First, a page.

Stephen was very angry with the Driver because of the incident on the road and after
expressing his feelings in gestures and words, and being further infuriated by the Driver’s
responsive insults, Stephen expressed his rage in ultimate violence, using a deadly weapon
in a deadly fashion. He shot at vital areas of the Driver's body -- head and torso -- in order to
accomplish maximum damage and therefore to kill. Once Stephen began shooting, all of the
evidence suggests that it was his conscious object to end the life of the (in his view)
offending Driver.

      Tobias is a brooding, even sullen 17-year-old who rarely responds to the harsh
      criticisms and taunts of his Father, but feels them deeply nevertheless. When on a
      family trip the car suffers a flat tire, the Father orders Tobias to change it, even
      though Tobias is the least mechanically adept member of the family. As Tobias
      tries to figure out how to use the tire iron to loosen the wheel nuts, Father calls
      him hopeless idiot, a wimp and a druggie. (Tobias occasionally smokes
      marijuana.) As Father turns away, Tobias takes the tire iron and, with a baseball
      swing, strikes Father with it once in the back of the head. Father drops to the
      ground, unconscious. Within a day Father is dead of his head injury.

This is a harder case. Arguing that Tobias acted with purpose to kill, we might note that he
intentionally uses a heavy iron club, the tire iron, against a vital organ -- the head. Given the
history between Tobias and Father, and Father's taunts, it may be that Tobias was so angry
that he wished to kill Father, and chose an efficient method to do so. But the defense can
raise many questions here. Did Tobias understand the dangerousness of his action? Did he
have any idea of how much he could hurt his father with the tire iron? The defense might
argue that he meant only to scare or hurt his father, but that with a single, unlucky blow --
remember Tobias's apparent lack of physical skills--there is no proof beyond a reasonable
doubt of a conscious object to kill.


Premeditation
      While statutory definitions of premeditation are basically the same in all jurisdictions,
different judicial interpretations give premeditation significantly different meanings. Why?
Why do appellate courts read the same language in such different ways? The answer has to
do with disagreements about what how to grade murders, the value of jury discretion, proof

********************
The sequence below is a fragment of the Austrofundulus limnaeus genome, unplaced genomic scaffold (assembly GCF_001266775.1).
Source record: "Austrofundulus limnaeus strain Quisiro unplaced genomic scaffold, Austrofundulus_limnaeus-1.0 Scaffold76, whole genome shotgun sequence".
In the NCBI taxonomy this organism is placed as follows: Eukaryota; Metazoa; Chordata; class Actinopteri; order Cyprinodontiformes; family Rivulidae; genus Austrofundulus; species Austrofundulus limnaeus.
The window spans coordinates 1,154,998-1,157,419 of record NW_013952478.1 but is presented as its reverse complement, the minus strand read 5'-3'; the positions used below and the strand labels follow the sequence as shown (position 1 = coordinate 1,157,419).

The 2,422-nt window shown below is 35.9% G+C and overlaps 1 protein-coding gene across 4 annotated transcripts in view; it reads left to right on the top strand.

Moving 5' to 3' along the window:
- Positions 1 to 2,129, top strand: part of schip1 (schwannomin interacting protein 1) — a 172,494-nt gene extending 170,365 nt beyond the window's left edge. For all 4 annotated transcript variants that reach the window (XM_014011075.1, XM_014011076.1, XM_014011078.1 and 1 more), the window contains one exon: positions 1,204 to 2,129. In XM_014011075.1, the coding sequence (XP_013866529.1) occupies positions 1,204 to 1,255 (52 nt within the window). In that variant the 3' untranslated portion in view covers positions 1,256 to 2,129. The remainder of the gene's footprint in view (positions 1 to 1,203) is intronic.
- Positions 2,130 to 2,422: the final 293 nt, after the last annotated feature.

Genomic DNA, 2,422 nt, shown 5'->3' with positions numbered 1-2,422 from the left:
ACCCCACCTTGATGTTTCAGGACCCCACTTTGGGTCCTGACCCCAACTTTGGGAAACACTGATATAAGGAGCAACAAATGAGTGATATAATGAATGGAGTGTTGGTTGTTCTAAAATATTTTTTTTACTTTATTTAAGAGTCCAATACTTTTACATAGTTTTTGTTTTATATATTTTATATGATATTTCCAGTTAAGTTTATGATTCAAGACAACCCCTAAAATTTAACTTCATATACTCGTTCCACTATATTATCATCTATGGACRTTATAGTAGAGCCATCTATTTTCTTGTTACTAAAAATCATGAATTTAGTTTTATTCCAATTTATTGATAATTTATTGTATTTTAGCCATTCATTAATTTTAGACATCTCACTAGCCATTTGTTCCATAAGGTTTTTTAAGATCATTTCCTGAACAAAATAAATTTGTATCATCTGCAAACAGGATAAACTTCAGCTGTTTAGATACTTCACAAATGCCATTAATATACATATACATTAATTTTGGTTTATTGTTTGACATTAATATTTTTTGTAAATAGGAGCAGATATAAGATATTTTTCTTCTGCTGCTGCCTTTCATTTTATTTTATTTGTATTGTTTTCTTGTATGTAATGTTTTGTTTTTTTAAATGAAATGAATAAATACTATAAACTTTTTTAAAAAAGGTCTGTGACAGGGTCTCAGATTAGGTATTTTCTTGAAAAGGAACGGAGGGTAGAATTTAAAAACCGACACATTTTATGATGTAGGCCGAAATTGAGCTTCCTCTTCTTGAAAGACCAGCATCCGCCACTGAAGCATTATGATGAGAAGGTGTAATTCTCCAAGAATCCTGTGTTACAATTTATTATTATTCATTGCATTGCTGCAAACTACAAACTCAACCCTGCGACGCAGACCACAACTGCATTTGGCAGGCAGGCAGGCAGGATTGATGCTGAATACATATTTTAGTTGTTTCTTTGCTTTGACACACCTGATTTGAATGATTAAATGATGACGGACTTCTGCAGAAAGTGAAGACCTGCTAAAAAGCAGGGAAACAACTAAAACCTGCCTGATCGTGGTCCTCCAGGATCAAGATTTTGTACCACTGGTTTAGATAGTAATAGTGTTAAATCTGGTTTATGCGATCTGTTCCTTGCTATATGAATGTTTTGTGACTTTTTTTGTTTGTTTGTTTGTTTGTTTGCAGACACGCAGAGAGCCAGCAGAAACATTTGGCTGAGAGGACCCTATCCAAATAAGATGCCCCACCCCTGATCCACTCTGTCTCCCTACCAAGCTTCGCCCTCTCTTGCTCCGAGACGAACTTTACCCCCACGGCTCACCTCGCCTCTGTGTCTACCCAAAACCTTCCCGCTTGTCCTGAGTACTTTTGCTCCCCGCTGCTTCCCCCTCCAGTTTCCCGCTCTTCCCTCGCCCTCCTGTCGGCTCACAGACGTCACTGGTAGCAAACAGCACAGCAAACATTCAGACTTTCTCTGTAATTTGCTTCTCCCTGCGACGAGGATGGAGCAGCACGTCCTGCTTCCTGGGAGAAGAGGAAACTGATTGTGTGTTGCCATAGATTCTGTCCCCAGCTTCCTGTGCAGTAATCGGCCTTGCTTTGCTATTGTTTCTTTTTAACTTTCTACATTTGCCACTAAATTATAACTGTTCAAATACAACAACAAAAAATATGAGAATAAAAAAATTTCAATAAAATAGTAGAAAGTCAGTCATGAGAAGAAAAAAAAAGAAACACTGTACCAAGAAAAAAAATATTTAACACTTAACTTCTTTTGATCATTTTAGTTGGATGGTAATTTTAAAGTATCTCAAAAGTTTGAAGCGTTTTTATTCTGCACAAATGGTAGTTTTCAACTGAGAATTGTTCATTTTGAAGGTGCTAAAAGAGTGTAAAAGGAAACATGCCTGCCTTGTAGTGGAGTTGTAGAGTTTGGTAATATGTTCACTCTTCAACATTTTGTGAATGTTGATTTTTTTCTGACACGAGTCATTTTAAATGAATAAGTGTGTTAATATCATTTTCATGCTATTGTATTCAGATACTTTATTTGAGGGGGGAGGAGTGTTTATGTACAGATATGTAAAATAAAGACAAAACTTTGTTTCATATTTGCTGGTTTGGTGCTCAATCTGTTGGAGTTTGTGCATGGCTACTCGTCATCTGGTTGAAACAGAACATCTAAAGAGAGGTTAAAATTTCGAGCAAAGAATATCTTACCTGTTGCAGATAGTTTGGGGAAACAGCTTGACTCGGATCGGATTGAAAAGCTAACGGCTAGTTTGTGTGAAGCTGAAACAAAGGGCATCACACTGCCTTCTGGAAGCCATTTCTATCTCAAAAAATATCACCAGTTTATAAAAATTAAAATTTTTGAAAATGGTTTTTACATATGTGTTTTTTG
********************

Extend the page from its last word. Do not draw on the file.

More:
problems and the import of statutory wording.
      Premeditation is supposed to distinguish the very worst murders from other murders.
The idea is that well considered, cold-blooded killings, represent a more heinous moral
choice and signify a more dangerous offender, than do other killings. Popular images of the


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     worst killers such as the hired hitman or serial killer certainly fit this picture. Appellate
     courts are well aware though, that sometimes heinousness does not track reflection. Some of
     the worst killings do not provide much evidence of defendant's lane of consequences. A
     desire to include such killings nevertheless within the category of the worst form of murder
     encourages an expansive reading of premeditation.
            Also implicated in premeditation’s definition is the question of jury guidance. Courts
     that believe that juries generally can be trusted to decide relative offense severity based on
     the particular facts presented are more likely to leave the nuances of premeditation to jury
     discretion. Such judges may believe juries better situated to make the severity assessment on
     a case-by-case basis rather than try to capture all of the complexities in a single rule. Other
     courts worry that without clear legal direction, juries may fall victim to bias, especially
     unconscious bias. Jurors may judge certain defendants more harshly than others based on
     improper considerations such as the race or gender of the defendant or victim. Such courts
     are likely to prefer strict rules for premeditation, whose application appellate courts can then
     oversee.
            The overall statutory scheme of murder must be considered. In many jurisdictions, in
     cases where purpose to kill is evident, the difference between a first and second degree
     murder conviction will depend on proof of premeditation. This indicates that the Legislature
     meant premeditation to be the deciding factor, which indicates that it must mean something
     different than purpose to kill. Obviously this favors a strict interpretation of premeditation.
            Finally, a factor which may influence some judges is that a strict interpretation of
     premeditation involves proof of mental processes -- reflection, calculation -- that are
     essentially internal and can only be inferred from observable conduct. In general we want to
     avoid forms of mens rea that require special forms of evidence.

            The Strict Approach: Proof of Reflection
            Courts that take a strict view of premeditation understand it as the defendant's pre-
     meditation or thinking about killing prior to the actual commission of the deed.3 Just as the
     most important decisions in life are generally the product of careful thought over time,
     involving the deliberate weighing of advantages and disadvantages, so premeditation
     suggests that the very worst decisions (most culpable, most dangerous) are those that result